Through lectures and hands-on application, you’ll develop the ability to think critically and respond quickly in challenging situations.

Expect to work long hours in the classroom and even longer hours at sea. The time spent outside will depend on the courses you take and the emphasis on your training.

But know this: SWOS prepares you for a long and successful career in the Navy.

Career Path and Opportunities

Once you’ve conquered SWOS, you’re off to your first sea tour, which usually lasts between 24 and 36 months.

From there, you could continue to serve on various types of surface ships or opt for more specialized training in fields like Anti-Submarine Warfare or even missile defense.

The sky (or rather, the sea) is the limit.

At sea, as a SWO, you’ll lead your own crew of highly skilled sailors. You could become a Commanding Officer of your own ship.

The Navy also offers programs designed to prepare SWOs for positions in The Joint Staff, Foreign Area Officers, and other key roles.

When you’re not at sea, you’ll be assigned to shore duty. This could include assignments to staff commands, professional education courses, training commands, or major command staffs.

The Navy also offers many opportunities for travel and adventure around the world.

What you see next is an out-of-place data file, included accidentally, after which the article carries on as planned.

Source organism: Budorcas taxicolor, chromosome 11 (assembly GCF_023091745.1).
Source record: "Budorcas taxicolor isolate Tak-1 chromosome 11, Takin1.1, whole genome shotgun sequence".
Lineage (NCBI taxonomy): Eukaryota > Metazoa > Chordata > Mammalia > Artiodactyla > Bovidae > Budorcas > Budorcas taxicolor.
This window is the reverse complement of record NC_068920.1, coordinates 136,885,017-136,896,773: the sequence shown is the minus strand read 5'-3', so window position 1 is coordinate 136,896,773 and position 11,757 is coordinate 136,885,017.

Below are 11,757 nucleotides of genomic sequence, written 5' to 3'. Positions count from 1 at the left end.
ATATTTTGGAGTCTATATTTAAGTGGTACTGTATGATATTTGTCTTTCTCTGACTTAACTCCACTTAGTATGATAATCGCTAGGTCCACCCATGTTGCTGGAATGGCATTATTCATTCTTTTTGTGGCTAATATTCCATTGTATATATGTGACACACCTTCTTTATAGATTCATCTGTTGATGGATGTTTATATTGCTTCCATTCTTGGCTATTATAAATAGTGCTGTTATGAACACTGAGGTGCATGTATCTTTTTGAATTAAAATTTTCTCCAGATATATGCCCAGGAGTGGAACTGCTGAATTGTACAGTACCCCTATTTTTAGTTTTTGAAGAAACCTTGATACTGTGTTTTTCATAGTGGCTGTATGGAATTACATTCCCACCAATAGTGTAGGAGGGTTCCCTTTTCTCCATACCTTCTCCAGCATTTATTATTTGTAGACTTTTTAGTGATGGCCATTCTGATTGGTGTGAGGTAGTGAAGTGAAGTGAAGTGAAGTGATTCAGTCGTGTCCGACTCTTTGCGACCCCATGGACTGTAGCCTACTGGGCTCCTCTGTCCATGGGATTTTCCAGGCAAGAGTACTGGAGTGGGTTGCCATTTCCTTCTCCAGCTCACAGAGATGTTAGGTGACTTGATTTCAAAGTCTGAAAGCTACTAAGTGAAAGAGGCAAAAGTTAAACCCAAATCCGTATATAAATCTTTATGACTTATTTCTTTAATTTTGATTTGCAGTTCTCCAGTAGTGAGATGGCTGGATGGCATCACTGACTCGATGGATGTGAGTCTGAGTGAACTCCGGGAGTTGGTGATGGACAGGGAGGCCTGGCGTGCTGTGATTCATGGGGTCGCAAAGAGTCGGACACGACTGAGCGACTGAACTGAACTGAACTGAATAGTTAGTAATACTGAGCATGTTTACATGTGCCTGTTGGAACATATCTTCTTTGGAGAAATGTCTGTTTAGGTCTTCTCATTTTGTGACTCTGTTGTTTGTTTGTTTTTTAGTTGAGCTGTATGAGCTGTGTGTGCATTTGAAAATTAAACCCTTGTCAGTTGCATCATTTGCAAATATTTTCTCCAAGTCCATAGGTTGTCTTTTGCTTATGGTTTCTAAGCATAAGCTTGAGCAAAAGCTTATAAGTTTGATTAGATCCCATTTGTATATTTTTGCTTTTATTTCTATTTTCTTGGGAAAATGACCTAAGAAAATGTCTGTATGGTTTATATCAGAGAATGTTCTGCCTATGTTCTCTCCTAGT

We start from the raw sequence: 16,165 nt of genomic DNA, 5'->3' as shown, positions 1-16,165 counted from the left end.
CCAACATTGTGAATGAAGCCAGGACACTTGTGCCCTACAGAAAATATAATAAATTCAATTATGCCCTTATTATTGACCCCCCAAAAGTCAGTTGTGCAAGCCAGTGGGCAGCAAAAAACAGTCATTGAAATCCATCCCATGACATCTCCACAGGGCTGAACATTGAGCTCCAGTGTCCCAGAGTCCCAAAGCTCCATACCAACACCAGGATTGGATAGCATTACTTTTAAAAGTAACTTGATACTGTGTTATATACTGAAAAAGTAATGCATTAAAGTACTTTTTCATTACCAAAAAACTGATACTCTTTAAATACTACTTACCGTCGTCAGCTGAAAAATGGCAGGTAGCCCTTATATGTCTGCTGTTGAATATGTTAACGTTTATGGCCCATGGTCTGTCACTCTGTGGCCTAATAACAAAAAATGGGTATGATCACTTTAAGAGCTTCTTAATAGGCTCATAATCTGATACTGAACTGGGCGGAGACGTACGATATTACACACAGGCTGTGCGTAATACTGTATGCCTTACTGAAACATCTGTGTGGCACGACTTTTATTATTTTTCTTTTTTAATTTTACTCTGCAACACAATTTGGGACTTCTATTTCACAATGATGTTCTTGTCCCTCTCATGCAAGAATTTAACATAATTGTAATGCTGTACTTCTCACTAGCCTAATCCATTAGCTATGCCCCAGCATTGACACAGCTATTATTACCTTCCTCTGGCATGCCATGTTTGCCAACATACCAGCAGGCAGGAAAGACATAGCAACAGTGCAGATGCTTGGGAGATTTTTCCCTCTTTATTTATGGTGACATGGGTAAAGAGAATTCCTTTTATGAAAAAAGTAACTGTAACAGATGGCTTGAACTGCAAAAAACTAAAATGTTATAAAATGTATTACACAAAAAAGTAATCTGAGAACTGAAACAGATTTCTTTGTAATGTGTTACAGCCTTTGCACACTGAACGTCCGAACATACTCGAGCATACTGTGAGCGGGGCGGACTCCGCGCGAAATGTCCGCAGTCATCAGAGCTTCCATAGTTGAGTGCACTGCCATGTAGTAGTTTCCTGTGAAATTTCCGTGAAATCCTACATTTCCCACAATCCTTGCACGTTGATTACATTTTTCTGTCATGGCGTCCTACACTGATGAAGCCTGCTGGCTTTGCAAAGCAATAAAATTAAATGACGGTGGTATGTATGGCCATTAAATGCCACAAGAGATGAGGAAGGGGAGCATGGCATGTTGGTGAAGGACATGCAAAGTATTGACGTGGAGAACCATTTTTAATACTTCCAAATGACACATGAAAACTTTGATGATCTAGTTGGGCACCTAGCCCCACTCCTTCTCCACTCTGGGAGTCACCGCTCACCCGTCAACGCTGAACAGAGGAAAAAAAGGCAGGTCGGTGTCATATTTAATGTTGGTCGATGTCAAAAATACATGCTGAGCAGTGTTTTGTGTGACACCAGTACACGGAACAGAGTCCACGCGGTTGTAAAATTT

Frequently Asked Questions

Is Navy SWOS Difficult?

SWOS is as challenging as it is rewarding. It’s designed to equip you with the skills necessary to excel in a naval environment, and that doesn’t come easy.

What is the Dropout Rate?

The dropout rate at SWOS is relatively low—around 5 percent. This is a testament to the quality of candidates selected and the effectiveness of the training programs.

Can Women Enroll in Navy SWOS?

Absolutely, yes. Women have been actively contributing to the SWO community and are encouraged to apply.


To sum it up, Navy SWOS is your gateway to becoming a proficient Surface Warfare Officer.

Whether you’re a fresh Naval Academy graduate, an Officer Candidate School standout, or a NROTC star, SWOS provides you with the indispensable knowledge and skills to prepare you for the high-stakes world of naval surface warfare.

With this in-depth guide, you’re now equipped to set sail on your journey toward becoming a Surface Warfare Officer. Anchors aweigh!